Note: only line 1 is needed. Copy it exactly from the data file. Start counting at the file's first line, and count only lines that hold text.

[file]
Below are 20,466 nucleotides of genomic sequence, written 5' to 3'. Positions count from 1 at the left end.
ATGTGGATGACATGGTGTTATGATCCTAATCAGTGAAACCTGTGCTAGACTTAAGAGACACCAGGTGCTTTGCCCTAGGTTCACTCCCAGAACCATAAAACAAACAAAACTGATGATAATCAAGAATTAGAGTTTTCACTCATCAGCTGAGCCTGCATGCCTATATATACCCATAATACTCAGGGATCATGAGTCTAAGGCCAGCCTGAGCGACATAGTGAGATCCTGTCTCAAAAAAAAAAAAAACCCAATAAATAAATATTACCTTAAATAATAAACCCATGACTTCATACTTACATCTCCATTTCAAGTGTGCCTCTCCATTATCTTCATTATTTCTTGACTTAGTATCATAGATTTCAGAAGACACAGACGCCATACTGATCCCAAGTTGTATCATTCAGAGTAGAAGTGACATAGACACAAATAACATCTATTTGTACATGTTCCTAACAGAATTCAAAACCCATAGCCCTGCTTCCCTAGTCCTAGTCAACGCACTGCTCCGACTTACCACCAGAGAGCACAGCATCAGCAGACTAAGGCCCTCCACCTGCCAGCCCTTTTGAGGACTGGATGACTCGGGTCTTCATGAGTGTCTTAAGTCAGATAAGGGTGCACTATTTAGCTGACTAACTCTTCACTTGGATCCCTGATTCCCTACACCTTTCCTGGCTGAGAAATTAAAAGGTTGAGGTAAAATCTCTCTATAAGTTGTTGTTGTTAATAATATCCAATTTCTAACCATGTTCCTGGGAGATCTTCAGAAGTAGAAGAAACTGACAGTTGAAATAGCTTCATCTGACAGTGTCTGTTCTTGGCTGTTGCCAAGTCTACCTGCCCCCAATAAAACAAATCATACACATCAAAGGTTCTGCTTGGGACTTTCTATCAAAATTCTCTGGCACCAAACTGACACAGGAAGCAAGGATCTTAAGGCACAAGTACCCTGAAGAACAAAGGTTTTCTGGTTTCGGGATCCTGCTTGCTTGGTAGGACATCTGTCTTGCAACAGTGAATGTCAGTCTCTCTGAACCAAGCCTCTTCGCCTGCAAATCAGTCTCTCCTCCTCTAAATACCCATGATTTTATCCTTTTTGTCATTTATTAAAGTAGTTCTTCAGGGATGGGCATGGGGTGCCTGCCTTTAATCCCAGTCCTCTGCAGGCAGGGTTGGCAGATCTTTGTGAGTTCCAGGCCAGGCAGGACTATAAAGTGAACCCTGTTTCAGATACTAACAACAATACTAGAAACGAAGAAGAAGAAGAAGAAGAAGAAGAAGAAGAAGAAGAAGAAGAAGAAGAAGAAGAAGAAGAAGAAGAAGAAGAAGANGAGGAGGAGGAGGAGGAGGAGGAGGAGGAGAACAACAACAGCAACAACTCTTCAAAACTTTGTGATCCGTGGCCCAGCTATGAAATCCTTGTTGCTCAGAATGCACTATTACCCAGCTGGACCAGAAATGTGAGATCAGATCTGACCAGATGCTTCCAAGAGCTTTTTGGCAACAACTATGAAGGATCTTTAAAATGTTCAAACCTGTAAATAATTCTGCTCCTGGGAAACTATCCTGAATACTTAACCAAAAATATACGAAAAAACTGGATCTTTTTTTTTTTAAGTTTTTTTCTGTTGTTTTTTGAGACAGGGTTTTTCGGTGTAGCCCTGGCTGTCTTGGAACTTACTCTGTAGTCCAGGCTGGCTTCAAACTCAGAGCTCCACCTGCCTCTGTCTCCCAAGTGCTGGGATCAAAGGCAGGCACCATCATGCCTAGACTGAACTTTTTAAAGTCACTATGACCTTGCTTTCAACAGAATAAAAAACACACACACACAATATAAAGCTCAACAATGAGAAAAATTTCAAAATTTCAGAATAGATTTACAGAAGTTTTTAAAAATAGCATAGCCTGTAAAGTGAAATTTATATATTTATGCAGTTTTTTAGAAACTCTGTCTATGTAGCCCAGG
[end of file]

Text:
Below are 20,466 nucleotides of genomic sequence, written 5' to 3'. Positions count from 1 at the left end.